At first he did not take in fully what he saw. There, just opposite him, lying on a carved stone couch against the wall, were Charles and Aphra. Aphra’s dress had slipped down and one of her full breasts lay outside, cushioned on the folds of midnight velvet. Charles had his lips to the large coral nipple. He lay utterly relaxed against Aphra, his arms stretched out above his head to encircle her neck. Their eyes were shut; they seemed wonderfully peaceful and oblivious. 
    But it was only for a moment that Orvil saw them like this. The next instant Aphra sat up and blinked her eyes in fear and surprise. Her hand darted to her dress. Charles turned savagely and shook back his hair. He was about to spring to his feet.
    This brought Orvil to his senses. He flicked off the torch at once, then turned and ran.
. . .
He slowed down to a gentle pace and reconstructed the extraordinary scene in the inner grotto. Again he saw Charles and Aphra lying together on the stone couch. He blamed Aphra severely for not finding someone better to lie withsome very fine man . . .
    Suddenly the extraordinary idea came to him that Aphr
a had been feeding Charles, pretending that he was her baby. Once having imagined this, Orvil could not rid his mind of the grotesque picture. It hung before his eyes, growing and fading, and growing again. He saw Charles’s lips and Aphra’s breasts swelling and diminishing, like rubber objects first filled with air and then deflated. He saw jets of milk, and fountains pouring down.
    As usual, when any thought gnawed at him, he shook his head violently; but nothing changed. The frightening vignette, like something seen through a keyhole, still hung in the air.
. . . 
[Later, swimming . . .] As she came up gasping and spluttering, her eyes shut, Orvil saw the greenish shadowed valley between her big white breasts. The sight shocked him. He thought of Aphra in the grotto. He saw a hairless white camel in the desert. He was riding on its back, between the humps. They were not really humps but Constance’s breasts, or miniature volcanoes with holes at the top, out of which poured clouds of milky-white smoke, and sometimes long, thin, shivering tongues of fire. . . .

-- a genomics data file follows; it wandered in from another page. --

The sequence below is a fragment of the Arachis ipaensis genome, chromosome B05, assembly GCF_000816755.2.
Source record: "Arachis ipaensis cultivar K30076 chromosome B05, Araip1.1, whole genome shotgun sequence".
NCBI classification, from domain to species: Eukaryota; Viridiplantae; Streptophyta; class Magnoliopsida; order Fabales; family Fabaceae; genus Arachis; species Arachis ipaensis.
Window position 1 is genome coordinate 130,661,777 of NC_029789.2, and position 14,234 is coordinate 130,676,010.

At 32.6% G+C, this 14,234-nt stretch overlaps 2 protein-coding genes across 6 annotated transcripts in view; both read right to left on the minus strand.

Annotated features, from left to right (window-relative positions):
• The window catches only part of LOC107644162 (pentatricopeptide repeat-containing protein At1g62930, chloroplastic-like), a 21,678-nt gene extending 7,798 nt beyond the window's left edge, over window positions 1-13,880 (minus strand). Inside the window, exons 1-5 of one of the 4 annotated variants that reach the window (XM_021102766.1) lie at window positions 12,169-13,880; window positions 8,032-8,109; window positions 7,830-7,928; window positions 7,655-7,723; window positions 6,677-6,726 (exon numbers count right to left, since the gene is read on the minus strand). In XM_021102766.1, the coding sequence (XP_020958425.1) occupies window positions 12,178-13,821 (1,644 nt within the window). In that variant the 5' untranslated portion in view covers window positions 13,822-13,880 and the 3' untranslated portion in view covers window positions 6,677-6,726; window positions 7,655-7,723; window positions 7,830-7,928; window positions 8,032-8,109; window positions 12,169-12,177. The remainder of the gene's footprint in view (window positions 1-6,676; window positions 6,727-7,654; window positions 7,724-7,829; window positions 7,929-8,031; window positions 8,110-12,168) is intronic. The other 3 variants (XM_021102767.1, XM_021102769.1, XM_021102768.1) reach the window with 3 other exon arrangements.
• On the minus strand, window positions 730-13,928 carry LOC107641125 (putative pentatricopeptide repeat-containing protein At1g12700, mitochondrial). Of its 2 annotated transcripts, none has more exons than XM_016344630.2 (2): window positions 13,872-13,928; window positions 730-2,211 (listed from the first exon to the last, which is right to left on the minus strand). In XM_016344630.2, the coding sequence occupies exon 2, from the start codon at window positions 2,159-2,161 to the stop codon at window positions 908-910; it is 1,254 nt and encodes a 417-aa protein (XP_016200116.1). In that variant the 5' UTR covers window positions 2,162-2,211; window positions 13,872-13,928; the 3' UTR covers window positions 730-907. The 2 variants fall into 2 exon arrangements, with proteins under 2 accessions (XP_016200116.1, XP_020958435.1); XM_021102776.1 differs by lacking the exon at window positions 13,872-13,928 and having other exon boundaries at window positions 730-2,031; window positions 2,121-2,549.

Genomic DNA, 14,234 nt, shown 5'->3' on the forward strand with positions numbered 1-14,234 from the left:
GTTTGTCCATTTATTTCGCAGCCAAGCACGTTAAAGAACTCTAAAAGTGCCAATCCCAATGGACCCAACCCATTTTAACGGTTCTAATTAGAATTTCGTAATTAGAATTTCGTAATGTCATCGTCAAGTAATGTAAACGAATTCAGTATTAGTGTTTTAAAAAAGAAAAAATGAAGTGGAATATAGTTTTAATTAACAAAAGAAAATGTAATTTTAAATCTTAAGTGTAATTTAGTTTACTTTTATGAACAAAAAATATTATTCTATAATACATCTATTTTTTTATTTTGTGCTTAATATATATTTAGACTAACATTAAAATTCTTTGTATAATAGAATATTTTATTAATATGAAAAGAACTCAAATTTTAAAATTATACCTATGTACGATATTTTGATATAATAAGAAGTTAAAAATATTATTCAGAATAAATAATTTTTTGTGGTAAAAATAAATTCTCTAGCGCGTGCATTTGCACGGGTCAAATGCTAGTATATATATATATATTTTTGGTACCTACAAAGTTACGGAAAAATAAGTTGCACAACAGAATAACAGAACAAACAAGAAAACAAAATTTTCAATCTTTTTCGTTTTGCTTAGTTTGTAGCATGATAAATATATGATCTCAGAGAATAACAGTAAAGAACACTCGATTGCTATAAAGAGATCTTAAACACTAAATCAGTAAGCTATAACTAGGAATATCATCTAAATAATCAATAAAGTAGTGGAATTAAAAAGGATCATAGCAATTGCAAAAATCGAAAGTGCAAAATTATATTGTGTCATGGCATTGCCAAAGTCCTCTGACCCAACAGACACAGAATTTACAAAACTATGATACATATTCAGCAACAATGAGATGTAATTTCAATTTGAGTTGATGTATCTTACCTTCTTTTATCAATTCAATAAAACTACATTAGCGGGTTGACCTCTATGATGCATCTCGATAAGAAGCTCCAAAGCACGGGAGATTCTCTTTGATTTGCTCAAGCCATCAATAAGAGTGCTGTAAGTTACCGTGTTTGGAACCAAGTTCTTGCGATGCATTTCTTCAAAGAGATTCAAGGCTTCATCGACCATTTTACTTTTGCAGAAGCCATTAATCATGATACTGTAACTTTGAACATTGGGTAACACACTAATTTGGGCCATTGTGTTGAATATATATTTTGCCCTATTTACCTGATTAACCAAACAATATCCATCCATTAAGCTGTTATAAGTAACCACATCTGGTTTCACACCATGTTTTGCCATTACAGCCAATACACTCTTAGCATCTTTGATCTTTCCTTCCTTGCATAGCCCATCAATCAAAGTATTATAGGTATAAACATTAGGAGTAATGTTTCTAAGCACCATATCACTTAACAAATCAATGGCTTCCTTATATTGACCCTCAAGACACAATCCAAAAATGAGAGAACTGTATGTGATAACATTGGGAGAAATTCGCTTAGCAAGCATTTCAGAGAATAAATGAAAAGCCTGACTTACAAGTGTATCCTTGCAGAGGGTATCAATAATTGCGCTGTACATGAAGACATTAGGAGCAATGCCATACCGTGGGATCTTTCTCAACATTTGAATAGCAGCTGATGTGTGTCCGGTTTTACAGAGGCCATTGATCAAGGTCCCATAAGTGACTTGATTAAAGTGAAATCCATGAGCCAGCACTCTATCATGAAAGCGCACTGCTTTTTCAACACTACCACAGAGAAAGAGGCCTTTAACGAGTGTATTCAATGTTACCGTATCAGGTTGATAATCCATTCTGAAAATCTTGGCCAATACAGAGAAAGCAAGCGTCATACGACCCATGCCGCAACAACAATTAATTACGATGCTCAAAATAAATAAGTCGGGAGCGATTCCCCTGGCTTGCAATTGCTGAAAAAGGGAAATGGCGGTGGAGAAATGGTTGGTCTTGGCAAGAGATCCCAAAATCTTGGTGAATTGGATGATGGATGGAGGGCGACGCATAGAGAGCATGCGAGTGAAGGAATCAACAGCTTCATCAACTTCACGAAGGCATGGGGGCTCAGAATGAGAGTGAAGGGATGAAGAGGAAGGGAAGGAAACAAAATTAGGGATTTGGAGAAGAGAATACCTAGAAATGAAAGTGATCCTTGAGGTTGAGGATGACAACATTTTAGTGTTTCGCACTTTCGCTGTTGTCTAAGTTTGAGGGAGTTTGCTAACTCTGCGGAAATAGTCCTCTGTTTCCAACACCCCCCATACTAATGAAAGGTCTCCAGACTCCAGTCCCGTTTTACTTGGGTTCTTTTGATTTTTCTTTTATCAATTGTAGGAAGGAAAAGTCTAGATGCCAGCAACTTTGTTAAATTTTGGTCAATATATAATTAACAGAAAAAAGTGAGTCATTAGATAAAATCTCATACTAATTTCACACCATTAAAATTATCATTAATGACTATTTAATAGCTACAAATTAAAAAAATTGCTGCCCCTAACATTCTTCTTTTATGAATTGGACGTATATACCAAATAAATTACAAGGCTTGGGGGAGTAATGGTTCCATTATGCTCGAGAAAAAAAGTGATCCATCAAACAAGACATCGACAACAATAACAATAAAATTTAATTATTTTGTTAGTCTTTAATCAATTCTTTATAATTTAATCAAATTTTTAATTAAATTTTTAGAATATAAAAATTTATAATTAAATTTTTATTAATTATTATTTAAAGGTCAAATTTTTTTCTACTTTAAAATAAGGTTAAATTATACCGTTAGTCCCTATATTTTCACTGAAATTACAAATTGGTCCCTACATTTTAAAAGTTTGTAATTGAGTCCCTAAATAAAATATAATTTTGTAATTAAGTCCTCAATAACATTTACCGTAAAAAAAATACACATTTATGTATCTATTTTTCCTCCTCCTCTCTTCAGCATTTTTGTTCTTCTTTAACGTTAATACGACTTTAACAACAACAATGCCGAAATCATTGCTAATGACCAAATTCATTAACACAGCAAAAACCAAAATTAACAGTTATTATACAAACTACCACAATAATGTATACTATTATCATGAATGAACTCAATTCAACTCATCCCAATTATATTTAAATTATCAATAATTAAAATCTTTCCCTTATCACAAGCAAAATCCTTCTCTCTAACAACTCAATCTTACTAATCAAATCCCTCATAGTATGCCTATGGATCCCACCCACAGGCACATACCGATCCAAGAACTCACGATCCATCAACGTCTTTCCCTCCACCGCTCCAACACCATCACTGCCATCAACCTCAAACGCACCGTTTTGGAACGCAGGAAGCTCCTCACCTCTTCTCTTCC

Incurable gynæphobia, indeed. Yet to me, more poignantly, the following lush, painterly recollection (from Maiden Voyage) contains a subliminal heartache, an elegiac hankering for the carefree days of able-bodied youth, a youth snatched from him on that inauspicious day in 1935, as he bicycled ‘. . . along a straight wide road, keeping close to the kerb, not looking behind or bothering about the traffic at all . . .’ and rode ‘. . . into a great cloud of agony and sickness.’ (A Voice Through a Cloud.)
Blue napkins, blue china and deep blue glass made me half expect blue food. But the caviare, from Siberia, was as black and glistening and as like oiled ball-bearings as ever.
The pathos of this description can perhaps be appreciated most only by an inveterate bicyclist of Denton’s generation whose dedicated maintenance routines included regular oil-baths for bearings-assemblies such as a bike’s axle hubs and steering column.   

As to the homoerotic subtext detected in Welch’s overwrought themes, I record here an extract from a keynote episode, composed in the sensuous prose for which he is justly celebrated (When I Was Thirteen, 1944). 
I kept very still, and he tied it [the neck-tie] tightly and rapidly with his hands. He gave the bows a little expert jerk and pat. His eyes had a very concentrated, almost crossed look and I felt him breathing down on my face. All down the front our bodies touched featherily; little points of warmth came together. The hard boiled shirts were warmed dinner-plates.
(Incidentally, when as a teenager I attended Brighton General Hospital as an outpatient, the brown-coated porter, who would wheel in the tea-urn trolley before the nurses’ shift began, happened to be Eric Oliver, the lover of Denton Welch and executor of his literary estate; Eric was regarded as quite a colourful character by the nurses.) 

In rereading Welch’s fictionalised autobiographical writings, I am struck by a singular thought: In Denton, semi-paralysed in arrested adolescence, have we found the Ur-Holden Caulfield, do you suppose? Just consider the thematic similarities: the menacing locker-room rituals of exclusive private schools (Repton versus Pencey Prep); the running away from crass schoolboy bullying as a callow act of rebellion; the encounters with red-light low-life; the hypersensitivity to ‘phoneyness’ . . . I could go on.

Certainly, British English literature can claim Denton as a precursor of the WASP adolescent sensibility – never mind that some questionable writings of his remain fey and effete and, for many admirers, his candour will be lauded as the authentic voice of teenage angst and, it must be added, lauded as the more authentic for its being rendered in a voice that never broke.

Hamilton’s Beetlemania – the Land of Coleoptera.

Another Sitwell patron/littérateur figures in the parallel lives of Welch and Hamilton, insofar as Osbert Sitwell, the brother of poetess Edith, was Patrick’s pal, and a baronet who never concealed his curiosity for the mores of Patrick’s early family life observed from the upper middle class gentility of a terraced mansion in Hove.